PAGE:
How to Protest a Trademark Application

What is a letter of protest against a trademark application?

Third parties may challenge a pending trademark application by submitting a letter of protest to the USPTO. Protests differ from trademark oppositions which can only be filed during the published for opposition time period. A protest is, therefore, a way to challenge a trademark application at an earlier stage.

Need to protest a trademark application? Contact US patent and trademark attorney Vic Lin at 949-223-9623 or email to explore how we can help you protect your trademark rights.

When should a letter of protest be filed?

It is best to file a letter of protest as early as possible, and preferably before a trademark application is approved for publication. Once the 30-day opposition window has already been scheduled, then a potential challenger might as well wait for the publication period to oppose the mark.

A letter of protest filed during the opposition period will be accepted only if the evidence supports a clear error on the part of the USPTO in approving the mark for publication. Any protest letter filed after 30 days from the date of publication will be considered untimely.

What are the requirements of a trademark application protest?

A proper letter of protest must meet the following requirements:

  • file online using the TEAS form
  • include a correspondence and email address for USPTO to send the protest decision
  • clearly identify the grounds for refusing registration of the mark
  • (highly recommended) all pieces of evidence along with a summary of the evidence

When more than 10 pieces of evidence are submitted, a separate index of the evidence should be attached.

What issues can be raised in a protest of a trademark application?

Here’s an exemplary list of appropriate subjects:

  • generic or merely descriptive mark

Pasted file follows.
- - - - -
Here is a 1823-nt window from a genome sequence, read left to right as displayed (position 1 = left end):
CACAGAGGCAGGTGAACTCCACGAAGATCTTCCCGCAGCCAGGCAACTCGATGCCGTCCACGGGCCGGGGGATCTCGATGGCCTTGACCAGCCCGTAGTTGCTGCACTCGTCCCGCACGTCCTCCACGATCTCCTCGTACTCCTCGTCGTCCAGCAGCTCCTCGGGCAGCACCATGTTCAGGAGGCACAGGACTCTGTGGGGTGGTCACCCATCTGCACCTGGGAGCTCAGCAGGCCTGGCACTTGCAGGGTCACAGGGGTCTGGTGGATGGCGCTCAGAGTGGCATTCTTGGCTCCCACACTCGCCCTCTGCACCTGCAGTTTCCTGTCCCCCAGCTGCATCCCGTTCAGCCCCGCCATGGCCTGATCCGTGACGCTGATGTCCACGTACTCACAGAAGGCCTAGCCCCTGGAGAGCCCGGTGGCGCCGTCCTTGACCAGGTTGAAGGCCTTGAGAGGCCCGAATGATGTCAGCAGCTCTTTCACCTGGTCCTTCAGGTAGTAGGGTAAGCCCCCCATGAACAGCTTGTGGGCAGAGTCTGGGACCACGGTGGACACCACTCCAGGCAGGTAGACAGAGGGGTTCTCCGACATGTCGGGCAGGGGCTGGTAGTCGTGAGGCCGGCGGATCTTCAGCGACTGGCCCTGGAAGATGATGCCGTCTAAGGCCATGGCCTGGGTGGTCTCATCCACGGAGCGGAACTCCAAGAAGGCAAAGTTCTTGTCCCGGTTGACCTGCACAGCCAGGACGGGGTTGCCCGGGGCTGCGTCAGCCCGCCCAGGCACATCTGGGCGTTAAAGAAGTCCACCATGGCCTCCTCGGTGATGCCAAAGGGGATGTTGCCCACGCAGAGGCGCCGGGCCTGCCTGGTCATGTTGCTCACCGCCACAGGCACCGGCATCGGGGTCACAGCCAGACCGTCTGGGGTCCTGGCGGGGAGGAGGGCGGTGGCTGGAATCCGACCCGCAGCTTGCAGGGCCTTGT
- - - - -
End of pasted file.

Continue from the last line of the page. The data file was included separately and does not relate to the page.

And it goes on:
• likelihood of confusion with registration or prior-pending application for similar mark
  • likelihood of confusion with subsequently filed application having a priority claim to an earlier-filed foreign application [Section 44(d)] or a Madrid Protocol application [Section 66(a)]
  • the protested trademark is not in federally lawful use in commerce;
  • the application includes a suspicious submission that violates USPTO rules (e.g., domicile address is improper, email address for a party subject to an Order for Sanctions, unauthorized signatory, etc.)
  • the mark fails to function as a source identifier

See TMEP 1715.01(a).

Here’s an exemplary list of inappropriate subjects:

  • earlier common-law trademark use without a registration or prior-pending application
  • applicant is not the proper owner of the mark
  • fraud

See TMEP 1715.01(b).

What evidence would be appropriate to submit in a letter of protest?

Only factual, objective evidence relevant to the examination of the mark should be submitted. The letter of protest itself will not be forwarded to the examining attorney for consideration.

If a protestor is asserting likelihood of confusion with a registered mark or prior pending application and the goods/services are identical, then only the relevant registration or application serial numbers need to be submitted. If the goods/services are not identical, then objective third party evidence showing the relatedness of the goods/services should be submitted.

What should not be included in a trademark application protest?

It would be inappropriate to include the information that should be reserved for inter partes proceedings (i.e., oppositions). For example, trademark protests should omit the following types of evidence:

  • alleged prior use
  • actual confusion
  • fraud

How to find out if your protest against a trademark application was successful

A trademark protest is successful when the examining attorney issues an Office Action rejecting the trademark application. If the grounds for refusing registration echo your arguments, then you’ll know your protest was persuasive.

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